Opinion

Progress comes slowly in rights for domestic workers in Peru

By Roxana Garmendia

Roxana Garmendia explains that in order to protect domestic workers – some of the most vulnerable employees in the country – society must cease to view them as second-class citizens.

Progress comes slowly in rights for domestic workers in Peru

(Photo: El Comercio/Archive)

On March 30, domestic workers marched through the streets of downtown Lima to mark Domestic Worker’s Day and raise awareness of their working conditions, demand the full recognition of basic labor rights and urge the ratification of Convention 189, an international treaty that protects and promotes domestic worker rights. Surely, there are many good reasons why these workers – the vast majority women – took to the streets to make their voices be heard loud and clear.

Abusive situations that include long working hours with no extra pay, no health insurance coverage, no social security benefits, salaries below minimum wage, and discriminatory treatment are only some of the most common complaints.

Although the situation is still far from acceptable, there have been a few positive developments in recent years that have made the situation much better than it was before. Among them is the passing in 2003 of the law on domestic work (law 27986), a law that recognizes a number of rights and duties for both employers and employees. Although far from ideal – the law, for example, only demands 24 hours of continuous rest per week and 15 days paid vacation per year, as opposed to 48 hours and 30 days required in other jobs – it has assisted in creating awareness for domestic worker rights and constitutes an important tool for demanding compliance. Nowadays, employers tend to be more careful in ensuring respect for the law and a limited number of domestic workers are registered in the social security system and/or have health insurance, for example.

On the other hand, domestic workers are certainly more aware of their rights and are, in turn, more adamant in claiming them, which they often do by taking their concerns to one of the specialized institutions or, eventually, to the relevant authorities. There are also, of course, those domestic workers that simply refuse to put up with unfavorable conditions and simply do not take the job or quit while others “have no choice’’ and bear the consequences of working under conditions that are non-compliant with the law. The truth is that unless the domestic worker speaks up against possible abuses and approaches an institution or files a complaint with the authorities, there are few chances the situation will change. Let us not forget that domestic workers remain one the most vulnerable groups in society, in part because their working and living conditions are difficult to monitor because most of the activities take place in a private household, and also because the lack of a written contract, for the most part, does not favor them at all.

In recent years we have also seen increased involvement by civil society, participating in marches, targeted campaigns and monitoring and reporting activities. For example, there were protests about domestic workers being “prohibited” from swimming in the ocean except during nighttime, and the increased attention by the media and authorities of ongoing discriminatory practices by public and private entities. Anti-discrimination laws and sanctions issued in the past, including those that affect domestic workers, are certainly positive steps in the right direction.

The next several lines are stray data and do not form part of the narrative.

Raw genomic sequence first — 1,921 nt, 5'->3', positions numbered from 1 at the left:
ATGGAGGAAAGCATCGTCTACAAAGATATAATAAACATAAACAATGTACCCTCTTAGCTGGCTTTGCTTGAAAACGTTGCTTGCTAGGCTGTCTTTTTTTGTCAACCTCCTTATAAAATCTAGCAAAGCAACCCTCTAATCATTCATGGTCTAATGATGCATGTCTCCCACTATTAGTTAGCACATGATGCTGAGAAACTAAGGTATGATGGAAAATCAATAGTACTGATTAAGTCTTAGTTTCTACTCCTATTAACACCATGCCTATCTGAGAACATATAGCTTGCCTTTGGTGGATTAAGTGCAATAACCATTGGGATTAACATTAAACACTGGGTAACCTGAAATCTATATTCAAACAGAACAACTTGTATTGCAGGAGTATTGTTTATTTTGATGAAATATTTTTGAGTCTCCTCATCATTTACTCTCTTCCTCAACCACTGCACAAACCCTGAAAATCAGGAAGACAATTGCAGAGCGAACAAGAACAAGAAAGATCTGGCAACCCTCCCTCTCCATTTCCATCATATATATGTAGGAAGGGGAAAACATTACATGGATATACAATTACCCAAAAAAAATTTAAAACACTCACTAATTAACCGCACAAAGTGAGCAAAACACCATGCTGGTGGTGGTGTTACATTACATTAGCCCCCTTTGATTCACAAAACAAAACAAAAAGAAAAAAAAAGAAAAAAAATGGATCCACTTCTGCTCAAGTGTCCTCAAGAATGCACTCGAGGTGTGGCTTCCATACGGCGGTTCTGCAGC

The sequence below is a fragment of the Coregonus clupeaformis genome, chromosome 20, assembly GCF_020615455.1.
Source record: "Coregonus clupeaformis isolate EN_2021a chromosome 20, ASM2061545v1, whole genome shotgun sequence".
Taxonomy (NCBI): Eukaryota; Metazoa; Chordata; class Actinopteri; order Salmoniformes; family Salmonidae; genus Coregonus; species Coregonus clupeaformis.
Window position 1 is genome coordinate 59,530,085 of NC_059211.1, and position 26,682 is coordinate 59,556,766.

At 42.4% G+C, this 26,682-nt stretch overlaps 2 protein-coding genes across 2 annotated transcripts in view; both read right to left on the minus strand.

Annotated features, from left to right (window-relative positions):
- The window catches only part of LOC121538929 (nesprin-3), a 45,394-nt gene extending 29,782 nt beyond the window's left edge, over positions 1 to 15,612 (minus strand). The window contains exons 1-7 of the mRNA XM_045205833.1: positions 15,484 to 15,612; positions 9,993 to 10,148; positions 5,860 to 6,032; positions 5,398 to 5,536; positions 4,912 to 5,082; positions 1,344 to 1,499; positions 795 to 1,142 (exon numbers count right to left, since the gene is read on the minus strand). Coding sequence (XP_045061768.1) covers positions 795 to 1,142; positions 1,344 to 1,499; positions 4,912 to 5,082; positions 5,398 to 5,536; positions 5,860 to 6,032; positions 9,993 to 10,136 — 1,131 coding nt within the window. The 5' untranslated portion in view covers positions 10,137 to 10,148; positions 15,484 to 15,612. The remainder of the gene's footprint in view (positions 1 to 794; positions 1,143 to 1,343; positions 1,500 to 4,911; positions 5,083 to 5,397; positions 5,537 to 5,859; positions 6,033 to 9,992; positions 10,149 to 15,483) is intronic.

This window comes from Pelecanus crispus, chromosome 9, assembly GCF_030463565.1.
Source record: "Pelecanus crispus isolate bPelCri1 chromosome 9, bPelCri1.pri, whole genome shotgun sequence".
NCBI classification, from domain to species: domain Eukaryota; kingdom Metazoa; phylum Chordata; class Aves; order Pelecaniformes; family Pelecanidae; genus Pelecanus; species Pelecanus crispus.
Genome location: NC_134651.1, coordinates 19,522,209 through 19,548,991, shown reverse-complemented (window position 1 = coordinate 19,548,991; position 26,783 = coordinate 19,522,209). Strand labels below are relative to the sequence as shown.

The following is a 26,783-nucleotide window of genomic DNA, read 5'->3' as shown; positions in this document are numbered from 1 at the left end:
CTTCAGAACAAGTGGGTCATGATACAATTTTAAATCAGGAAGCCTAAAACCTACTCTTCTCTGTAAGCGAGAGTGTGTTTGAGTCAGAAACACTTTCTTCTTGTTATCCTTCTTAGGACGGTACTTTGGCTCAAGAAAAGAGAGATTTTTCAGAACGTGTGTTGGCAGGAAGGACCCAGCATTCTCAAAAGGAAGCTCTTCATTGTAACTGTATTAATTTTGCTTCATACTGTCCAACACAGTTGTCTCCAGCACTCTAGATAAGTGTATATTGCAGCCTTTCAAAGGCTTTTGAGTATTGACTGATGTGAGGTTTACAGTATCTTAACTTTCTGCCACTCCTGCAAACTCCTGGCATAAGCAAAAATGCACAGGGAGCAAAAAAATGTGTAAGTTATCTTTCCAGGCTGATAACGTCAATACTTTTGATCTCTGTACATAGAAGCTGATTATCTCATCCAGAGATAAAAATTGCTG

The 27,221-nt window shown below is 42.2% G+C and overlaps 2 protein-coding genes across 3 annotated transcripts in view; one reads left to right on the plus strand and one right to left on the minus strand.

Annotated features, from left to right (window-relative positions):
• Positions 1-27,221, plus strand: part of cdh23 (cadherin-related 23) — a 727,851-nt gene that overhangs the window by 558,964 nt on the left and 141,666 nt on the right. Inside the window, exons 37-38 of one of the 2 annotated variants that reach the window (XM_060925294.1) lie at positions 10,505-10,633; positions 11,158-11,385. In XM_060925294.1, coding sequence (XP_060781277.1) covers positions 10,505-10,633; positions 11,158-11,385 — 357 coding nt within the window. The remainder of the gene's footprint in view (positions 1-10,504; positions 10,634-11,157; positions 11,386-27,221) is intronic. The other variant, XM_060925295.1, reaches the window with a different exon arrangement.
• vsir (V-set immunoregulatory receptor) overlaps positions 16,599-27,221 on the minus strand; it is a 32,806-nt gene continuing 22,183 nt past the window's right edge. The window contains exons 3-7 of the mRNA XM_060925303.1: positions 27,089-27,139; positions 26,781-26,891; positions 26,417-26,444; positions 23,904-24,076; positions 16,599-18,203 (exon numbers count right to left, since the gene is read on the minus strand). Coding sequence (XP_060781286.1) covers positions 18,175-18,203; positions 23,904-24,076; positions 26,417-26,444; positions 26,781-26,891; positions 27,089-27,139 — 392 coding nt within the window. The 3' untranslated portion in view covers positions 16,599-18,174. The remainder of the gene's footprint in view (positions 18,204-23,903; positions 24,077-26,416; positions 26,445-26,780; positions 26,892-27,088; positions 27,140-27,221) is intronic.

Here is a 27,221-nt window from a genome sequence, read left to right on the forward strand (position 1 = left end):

Another positive development has been the establishment of a number of institutions and organizations that work for the protection and promotion of domestic worker rights. Trade unions and specialized NGOs may be approached by those in need of legal assistance and counseling. In fact, in several instances such organizations have helped mediate between the employer and the employee and the cases have been resolved without taking the case to authorities. Specialized training and a much-needed space for interaction and socialization are offered to domestic workers that for the most part come to Lima from all over Peru in search of better opportunities and self-development. La Casa de Panchita, for example, is one organization that provides free legal assistance, counseling services and multiple training activities. They also manage an employment agency for domestic workers. The strengthening of such organizations and their outreach programs is of utmost importance if we want to make sure domestic worker rights are protected and promoted across the country.

There is no doubt that the passing of laws and regulations or the ratification of international treaties will not be enough to guarantee a sudden improvement in the working conditions of domestic workers. Their enormous value, however, lies in the fact that these are standards to look up to that impose duties upon the state, concerned institutions and individuals for which compliance can be demanded. It is certainly not only about legal compliance but also about behavioral and attitudinal change, which is not an easy thing to ask for from a society that for decades, if not centuries, has been treating some of its nationals as second-class citizens. It’s not easy, but certainly not impossible as that change is already happening. The signing and ratification of Convention 189 will certainly assist in bringing some much-needed positive change.


 


Roxana Garmendia is a lawyer specializing in human rights and international relations. She served in high-ranking positions for the United Nations in Asia, Africa, the Americas and Europe, primarily in post-conflict societies. She is currently residing in her native Peru and working as a consultant on human rights issues.

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